The insurance industry's profits rose by 4 percent to $5.01bn in 2018, building solidly on last year’s exceptional results which saw a 25 percent increase, KPMG Australia’s annual General Insurance Industry Review, released today, shows.
Gross written premiums were slightly down at $4.27bn in the 12 months to 30 June 2018, although this was largely driven by the one-off impact of regulatory changes to Compulsory Third Party (CTP) in NSW, which became effective on 1 December 2017. Net earned premiums rose by 2 percent to $30.8bn.
Scott Guse, KPMG Insurance Partner said: “While the industry’s headline profit growth figure appears modest, it must be remembered that this was on the back of an exceptionally strong performance last year. To maintain that level rather than falling back is actually a very creditable showing. Favourable net perils experience and higher than expected reserve releases contributed to this result, which reinforces our view that the sector is on a cyclical upswing.”
Scott Guse added: “The major players are now seeing the benefits of some important programs - digitalisation of customer communications and interactions; optimisation of sales and service programs; and redesigning of claims processes. All this, combined with a strong focus on costs, has led to a rise in the insurance margin, which is a key metric in the sector.
“Technological advances globally continue at pace – although there is still room for improvement and we observe varied levels of progress by the established Australian insurers. The use of technology is critical for insurers; not only to enhance digital capabilities and to automate businesses, but also to improve product offerings and enhance the customer experience. “
The industry’s strong performance has occurred with a backdrop of increasing regulatory scrutiny, with the some insurers appearing in front of the Royal Commission, and its final report due in February will include conclusions from those hearings.
Scott Guse commented: “Significant findings have already been reported in relation to other industries which will apply to the insurance sector, and 2019 looks set to herald ongoing regulatory challenges. But it is not just the Royal Commission – insurers must also continue to embed operational changes arising from changes to statutory schemes including NSW CTP and NSW Workers Compensation, whilst also focusing on the implementation of the long awaited global accounting standard, IFRS 17 Insurance Contracts.”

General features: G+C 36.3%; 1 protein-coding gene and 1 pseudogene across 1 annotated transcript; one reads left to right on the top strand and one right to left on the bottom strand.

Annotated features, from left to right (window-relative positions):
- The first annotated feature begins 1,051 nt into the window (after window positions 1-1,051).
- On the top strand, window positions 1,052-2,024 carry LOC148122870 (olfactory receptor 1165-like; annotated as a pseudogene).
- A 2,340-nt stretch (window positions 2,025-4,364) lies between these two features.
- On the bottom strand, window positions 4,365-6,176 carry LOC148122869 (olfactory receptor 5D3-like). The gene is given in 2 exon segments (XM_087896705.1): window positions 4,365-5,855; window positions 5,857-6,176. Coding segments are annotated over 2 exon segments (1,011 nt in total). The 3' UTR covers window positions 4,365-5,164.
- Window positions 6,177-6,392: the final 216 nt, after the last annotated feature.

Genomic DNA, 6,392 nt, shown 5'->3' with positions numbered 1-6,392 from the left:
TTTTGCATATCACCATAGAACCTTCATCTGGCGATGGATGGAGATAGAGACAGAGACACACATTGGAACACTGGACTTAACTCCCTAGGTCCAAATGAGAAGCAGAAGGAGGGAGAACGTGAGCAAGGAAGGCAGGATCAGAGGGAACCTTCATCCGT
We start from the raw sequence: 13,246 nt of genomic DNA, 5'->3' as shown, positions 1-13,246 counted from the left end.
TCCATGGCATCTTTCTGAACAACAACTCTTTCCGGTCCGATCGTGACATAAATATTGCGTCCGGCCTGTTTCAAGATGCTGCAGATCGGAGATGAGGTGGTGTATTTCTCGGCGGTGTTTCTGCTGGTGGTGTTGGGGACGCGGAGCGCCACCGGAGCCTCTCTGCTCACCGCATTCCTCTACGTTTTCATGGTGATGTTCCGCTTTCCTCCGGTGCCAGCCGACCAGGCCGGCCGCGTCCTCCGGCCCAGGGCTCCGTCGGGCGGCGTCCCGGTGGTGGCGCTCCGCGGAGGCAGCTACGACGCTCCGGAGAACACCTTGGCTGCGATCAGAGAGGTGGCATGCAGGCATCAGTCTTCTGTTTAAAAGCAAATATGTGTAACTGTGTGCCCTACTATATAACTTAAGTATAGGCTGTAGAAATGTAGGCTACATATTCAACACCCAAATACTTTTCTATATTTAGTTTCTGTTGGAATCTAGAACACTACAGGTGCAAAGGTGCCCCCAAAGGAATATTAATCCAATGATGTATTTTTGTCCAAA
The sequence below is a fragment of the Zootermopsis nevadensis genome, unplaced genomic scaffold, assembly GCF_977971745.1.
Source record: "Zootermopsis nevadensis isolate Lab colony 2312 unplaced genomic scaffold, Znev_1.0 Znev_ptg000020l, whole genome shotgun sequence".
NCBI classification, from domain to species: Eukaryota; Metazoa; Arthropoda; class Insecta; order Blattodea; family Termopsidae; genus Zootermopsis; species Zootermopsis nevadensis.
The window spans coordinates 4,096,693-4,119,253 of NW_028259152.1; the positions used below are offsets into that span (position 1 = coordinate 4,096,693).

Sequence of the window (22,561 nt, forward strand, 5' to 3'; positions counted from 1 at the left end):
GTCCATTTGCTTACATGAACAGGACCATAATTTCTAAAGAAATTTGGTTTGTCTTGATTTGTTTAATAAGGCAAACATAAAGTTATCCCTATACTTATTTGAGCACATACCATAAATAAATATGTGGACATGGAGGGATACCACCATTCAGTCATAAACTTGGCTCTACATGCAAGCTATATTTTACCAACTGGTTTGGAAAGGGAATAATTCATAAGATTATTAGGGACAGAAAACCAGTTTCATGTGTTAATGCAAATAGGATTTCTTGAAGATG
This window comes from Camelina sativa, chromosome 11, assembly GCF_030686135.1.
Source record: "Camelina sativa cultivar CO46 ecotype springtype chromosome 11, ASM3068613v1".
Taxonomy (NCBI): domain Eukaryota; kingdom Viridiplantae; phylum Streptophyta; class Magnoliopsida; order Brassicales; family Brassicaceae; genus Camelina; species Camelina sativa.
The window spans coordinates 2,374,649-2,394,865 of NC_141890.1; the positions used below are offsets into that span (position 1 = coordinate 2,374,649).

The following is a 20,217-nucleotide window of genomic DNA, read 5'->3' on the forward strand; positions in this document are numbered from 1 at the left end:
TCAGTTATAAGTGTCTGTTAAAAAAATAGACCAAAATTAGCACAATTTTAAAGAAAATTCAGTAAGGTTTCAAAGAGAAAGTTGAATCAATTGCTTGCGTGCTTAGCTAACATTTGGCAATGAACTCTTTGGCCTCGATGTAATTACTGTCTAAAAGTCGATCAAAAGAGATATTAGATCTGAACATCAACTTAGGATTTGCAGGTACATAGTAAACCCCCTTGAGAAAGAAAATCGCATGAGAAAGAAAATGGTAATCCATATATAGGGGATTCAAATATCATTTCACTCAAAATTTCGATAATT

In the report, KPMG identified 10 emerging trends for insurance companies:
1. Digital: The challenge is to maintain competitiveness with traditional models, while also embracing a ‘digital-first’ approach. Offerings in this area are quite different; they are more on-demand, episodic and usage-based; utilise cloud-based insurance-as-a-service modular components from a variety of providers as needed to deliver outcomes; and are highly automated end-to-end through the entire value chain.
2. Insurtech: Almost every incumbent insurance firm in Australia of any reasonable size has some form of collaboration initiative underway with InsurTechs in recent years. But while “collaboration” is the dominant theme of the Australian insurtech sector, at a global level ecosystem builders are emerging, gaining real momentum and could potentially influence the incumbent insurance domain in the long term.
3. Blockchain: While this is rapidly gaining traction in the broader financial world as a seemingly hack-proof method of ordering and verifying transactions in a distributed ledger via a network of computers, insurers have ground to make up. The most common insurance use-cases today are around customer on-boarding and fraud analytics of claims. Looking ahead, there are opportunities to use Blockchain across all insurance lines of business for documents and transactions that play a pivotal role in business processes, such as inspections, policies, claims, medical reports and settlements. Blockchain could also accelerate the use of peer-to-peer insurance and other emerging insurance business models.